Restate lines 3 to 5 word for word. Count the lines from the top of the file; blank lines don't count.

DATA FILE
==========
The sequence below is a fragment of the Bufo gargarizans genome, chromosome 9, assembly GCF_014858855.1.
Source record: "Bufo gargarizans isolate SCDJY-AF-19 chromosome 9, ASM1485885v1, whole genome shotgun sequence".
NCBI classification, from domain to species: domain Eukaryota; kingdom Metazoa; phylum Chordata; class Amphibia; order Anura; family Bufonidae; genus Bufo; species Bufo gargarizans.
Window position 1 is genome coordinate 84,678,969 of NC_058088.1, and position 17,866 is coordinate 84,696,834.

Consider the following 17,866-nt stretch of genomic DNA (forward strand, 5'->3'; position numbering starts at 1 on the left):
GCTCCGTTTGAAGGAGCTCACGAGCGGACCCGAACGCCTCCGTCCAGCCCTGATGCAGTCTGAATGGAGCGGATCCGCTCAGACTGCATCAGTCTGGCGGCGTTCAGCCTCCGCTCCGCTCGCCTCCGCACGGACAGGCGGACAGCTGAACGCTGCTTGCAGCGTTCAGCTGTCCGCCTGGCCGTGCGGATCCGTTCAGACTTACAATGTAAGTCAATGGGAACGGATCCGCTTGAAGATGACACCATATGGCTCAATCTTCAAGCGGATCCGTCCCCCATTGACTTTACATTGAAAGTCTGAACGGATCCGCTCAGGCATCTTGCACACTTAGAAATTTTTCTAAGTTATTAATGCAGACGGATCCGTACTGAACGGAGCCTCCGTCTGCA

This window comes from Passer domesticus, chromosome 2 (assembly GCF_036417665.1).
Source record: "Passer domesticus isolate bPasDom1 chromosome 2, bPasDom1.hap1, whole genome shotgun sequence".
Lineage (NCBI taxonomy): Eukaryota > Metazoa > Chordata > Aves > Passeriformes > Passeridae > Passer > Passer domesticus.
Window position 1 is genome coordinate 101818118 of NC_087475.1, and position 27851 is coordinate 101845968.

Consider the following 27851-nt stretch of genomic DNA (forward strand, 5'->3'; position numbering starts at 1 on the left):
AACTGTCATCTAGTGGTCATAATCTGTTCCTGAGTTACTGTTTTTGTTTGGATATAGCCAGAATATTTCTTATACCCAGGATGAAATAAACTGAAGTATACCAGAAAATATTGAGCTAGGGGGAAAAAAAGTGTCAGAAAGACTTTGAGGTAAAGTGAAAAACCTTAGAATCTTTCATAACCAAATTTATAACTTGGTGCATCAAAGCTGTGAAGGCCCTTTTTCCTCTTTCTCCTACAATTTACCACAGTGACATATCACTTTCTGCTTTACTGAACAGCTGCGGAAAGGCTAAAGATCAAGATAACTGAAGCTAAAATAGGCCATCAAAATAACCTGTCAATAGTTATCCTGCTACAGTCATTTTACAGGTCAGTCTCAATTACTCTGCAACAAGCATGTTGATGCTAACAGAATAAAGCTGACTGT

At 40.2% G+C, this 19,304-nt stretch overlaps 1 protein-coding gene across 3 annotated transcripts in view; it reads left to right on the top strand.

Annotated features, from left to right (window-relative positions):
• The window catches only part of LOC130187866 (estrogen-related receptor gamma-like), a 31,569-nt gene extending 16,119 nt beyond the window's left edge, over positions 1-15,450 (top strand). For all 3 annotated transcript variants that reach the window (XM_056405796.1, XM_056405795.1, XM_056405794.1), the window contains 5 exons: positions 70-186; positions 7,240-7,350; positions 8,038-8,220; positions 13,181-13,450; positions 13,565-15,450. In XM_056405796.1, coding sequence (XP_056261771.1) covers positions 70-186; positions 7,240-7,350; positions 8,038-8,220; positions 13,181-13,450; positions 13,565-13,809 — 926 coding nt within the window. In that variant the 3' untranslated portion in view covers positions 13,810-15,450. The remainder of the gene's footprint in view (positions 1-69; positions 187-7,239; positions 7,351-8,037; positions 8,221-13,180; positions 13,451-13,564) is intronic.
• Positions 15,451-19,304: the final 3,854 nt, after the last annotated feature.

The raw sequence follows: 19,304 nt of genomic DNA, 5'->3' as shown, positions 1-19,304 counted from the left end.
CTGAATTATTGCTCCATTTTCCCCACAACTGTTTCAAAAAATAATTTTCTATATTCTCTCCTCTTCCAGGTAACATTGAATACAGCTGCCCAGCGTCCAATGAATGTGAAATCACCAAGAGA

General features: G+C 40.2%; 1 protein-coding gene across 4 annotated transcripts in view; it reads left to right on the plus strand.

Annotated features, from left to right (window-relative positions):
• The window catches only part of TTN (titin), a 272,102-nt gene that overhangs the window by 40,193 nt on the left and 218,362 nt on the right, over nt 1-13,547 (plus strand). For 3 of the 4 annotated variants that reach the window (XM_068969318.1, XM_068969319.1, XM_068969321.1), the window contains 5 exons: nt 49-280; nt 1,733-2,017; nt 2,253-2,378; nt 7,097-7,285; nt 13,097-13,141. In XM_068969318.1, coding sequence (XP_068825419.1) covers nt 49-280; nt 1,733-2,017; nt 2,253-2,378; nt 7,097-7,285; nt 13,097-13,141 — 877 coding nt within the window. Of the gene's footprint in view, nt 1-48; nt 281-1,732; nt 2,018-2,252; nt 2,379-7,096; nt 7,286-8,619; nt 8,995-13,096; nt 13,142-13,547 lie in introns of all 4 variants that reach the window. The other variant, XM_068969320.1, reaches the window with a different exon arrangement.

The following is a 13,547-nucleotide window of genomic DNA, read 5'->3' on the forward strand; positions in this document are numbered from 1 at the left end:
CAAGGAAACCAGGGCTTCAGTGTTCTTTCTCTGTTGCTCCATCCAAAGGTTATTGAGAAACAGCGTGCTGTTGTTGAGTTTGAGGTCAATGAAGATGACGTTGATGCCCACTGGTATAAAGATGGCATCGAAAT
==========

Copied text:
NCBI classification, from domain to species: domain Eukaryota; kingdom Metazoa; phylum Chordata; class Amphibia; order Anura; family Bufonidae; genus Bufo; species Bufo gargarizans.
Window position 1 is genome coordinate 84,678,969 of NC_058088.1, and position 17,866 is coordinate 84,696,834.

Consider the following 17,866-nt stretch of genomic DNA (forward strand, 5'->3'; position numbering starts at 1 on the left):